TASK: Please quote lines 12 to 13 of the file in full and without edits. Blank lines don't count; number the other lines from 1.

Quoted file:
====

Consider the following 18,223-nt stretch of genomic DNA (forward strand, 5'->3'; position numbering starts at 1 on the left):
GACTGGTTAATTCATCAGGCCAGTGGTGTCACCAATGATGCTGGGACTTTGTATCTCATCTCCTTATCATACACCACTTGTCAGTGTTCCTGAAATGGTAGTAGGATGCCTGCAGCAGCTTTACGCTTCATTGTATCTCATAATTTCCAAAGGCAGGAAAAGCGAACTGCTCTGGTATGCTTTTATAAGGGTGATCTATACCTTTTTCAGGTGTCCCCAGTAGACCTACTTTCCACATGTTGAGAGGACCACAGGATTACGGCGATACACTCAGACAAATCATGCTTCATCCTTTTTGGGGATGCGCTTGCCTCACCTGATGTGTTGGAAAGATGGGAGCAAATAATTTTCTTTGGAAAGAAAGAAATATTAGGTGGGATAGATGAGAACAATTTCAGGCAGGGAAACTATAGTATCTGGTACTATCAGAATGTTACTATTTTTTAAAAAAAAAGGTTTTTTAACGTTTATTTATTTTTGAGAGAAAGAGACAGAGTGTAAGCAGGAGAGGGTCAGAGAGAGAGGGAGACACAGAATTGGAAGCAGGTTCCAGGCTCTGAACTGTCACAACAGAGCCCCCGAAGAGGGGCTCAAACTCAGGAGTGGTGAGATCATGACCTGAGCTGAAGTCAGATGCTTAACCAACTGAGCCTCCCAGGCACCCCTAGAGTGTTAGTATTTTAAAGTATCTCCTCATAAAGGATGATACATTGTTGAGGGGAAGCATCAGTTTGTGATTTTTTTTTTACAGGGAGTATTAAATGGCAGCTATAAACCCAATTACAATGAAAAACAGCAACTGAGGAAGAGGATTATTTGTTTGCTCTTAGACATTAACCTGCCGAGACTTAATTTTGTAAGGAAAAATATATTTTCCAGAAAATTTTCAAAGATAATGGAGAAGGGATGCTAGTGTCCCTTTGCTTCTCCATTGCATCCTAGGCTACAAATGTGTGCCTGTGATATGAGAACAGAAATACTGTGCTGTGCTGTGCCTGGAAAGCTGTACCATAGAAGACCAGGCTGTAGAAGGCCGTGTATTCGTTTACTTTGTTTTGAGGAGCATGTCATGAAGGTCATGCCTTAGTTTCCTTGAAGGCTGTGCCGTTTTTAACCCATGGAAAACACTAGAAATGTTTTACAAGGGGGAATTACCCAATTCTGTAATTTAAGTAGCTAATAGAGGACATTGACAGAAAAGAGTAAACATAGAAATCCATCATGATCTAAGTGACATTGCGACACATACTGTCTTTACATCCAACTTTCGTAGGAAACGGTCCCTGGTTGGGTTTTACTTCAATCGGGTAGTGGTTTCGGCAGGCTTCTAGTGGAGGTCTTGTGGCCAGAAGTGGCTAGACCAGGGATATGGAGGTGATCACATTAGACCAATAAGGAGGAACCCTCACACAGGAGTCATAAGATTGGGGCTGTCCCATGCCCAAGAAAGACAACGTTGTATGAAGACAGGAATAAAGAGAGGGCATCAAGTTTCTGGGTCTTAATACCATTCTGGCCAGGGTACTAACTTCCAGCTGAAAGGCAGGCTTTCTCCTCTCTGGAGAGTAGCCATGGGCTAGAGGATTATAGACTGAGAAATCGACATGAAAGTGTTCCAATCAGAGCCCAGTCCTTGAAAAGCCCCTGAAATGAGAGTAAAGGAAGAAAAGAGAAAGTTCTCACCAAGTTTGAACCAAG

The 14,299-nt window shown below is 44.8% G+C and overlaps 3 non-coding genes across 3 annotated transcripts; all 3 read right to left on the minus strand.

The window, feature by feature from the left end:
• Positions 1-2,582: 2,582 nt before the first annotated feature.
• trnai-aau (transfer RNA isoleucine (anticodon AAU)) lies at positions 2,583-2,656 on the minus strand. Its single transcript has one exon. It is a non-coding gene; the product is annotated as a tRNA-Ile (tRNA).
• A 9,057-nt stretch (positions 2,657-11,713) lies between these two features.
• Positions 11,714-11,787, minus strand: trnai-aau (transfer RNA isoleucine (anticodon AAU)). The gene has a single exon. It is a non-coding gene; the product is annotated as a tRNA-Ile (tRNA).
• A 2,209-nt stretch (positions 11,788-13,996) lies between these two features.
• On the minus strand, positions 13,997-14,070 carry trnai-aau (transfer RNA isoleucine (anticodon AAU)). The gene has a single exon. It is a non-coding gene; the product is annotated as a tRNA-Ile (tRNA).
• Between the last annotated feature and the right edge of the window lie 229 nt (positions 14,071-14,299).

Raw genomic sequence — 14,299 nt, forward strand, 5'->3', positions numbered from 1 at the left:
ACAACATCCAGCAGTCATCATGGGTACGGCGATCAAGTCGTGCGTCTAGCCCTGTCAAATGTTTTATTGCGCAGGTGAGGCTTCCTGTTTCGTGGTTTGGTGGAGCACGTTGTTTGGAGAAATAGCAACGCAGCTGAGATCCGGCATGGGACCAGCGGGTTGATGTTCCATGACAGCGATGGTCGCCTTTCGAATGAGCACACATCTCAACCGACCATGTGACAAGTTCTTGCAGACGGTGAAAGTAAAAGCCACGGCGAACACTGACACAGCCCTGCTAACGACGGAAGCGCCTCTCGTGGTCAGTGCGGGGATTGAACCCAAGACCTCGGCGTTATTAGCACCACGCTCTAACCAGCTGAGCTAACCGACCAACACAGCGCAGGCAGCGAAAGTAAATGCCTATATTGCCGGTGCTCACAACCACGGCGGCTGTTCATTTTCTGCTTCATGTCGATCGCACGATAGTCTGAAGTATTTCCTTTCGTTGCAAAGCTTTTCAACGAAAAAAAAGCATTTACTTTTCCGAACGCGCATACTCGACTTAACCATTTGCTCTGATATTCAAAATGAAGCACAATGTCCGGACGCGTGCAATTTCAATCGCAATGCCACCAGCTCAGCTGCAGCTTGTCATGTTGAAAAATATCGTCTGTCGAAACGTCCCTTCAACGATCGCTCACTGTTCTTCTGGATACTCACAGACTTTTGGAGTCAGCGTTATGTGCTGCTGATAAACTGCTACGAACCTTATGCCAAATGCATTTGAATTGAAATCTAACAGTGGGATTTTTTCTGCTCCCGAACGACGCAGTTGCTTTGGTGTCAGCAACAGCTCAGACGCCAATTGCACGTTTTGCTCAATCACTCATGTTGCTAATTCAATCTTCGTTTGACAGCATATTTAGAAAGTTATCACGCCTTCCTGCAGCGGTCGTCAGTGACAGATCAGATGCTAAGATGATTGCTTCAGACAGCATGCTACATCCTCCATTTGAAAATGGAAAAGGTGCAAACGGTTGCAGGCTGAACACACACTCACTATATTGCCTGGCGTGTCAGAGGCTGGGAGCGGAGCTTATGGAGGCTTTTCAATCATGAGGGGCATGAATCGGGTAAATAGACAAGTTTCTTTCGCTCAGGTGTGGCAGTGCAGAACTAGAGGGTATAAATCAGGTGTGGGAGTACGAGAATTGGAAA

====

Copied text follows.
Raw genomic sequence — 14,299 nt, forward strand, 5'->3', positions numbered from 1 at the left:
ACAACATCCAGCAGTCATCATGGGTACGGCGATCAAGTCGTGCGTCTAGCCCTGTCAAATGTTTTATTGCGCAGGTGAGGCTTCCTGTTTCGTGGTTTGGTGGAGCACGTTGTTTGGAGAAATAGCAACGCAGCTGAGATCCGGCATGGGACCAGCGGGTTGATGTTCCATGACAGCGATGGTCGCCTTTCGAATGAGCACACATCTCAACCGACCATGTGACAAGTTCTTGCAGACGGTGAAAGTAAAAGCCACGGCGAACACTGACACAGCCCTGCTAACGACGGAAGCGCCTCTCGTGGTCAGTGCGGGGATTGAACCCAAGACCTCGGCGTTATTAGCACCACGCTCTAACCAGCTGAGCTAACCGACCAACACAGCGCAGGCAGCGAAAGTAAATGCCTATATTGCCGGTGCTCACAACCACGGCGGCTGTTCATTTTCTGCTTCATGTCGATCGCACGATAGTCTGAAGTATTTCCTTTCGTTGCAAAGCTTTTCAACGAAAAAAAAGCATTTACTTTTCCGAACGCGCATACTCGACTTAACCATTTGCTCTGATATTCAAAATGAAGCACAATGTCCGGACGCGTGCAATTTCAATCGCAATGCCACCAGCTCAGCTGCAGCTTGTCATGTTGAAAAATATCGTCTGTCGAAACGTCCCTTCAACGATCGCTCACTGTTCTTCTGGATACTCACAGACTTTTGGAGTCAGCGTTATGTGCTGCTGATAAACTGCTACGAACCTTATGCCAAATGCATTTGAATTGAAATCTAACAGTGGGATTTTTTCTGCTCCCGAACGACGCAGTTGCTTTGGTGTCAGCAACAGCTCAGACGCCAATTGCACGTTTTGCTCAATCACTCATGTTGCTAATTCAATCTTCGTTTGACAGCATATTTAGAAAGTTATCACGCCTTCCTGCAGCGGTCGTCAGTGACAGATCAGATGCTAAGATGATTGCTTCAGACAGCATGCTACATCCTCCATTTGAAAATGGAAAAGGTGCAAACGGTTGCAGGCTGAACACACACTCACTATATTGCCTGGCGTGTCAGAGGCTGGGAGCGGAGCTTATGGAGGCTTTTCAATCATGAGGGGCATGAATCGGGTAAATAGACAAGTTTCTTTCGCTCAGGTGTGGCAGTGCAGAACTAGAGGGTATAAATCAGGTGTGGGAGTACGAGAATTGGAAA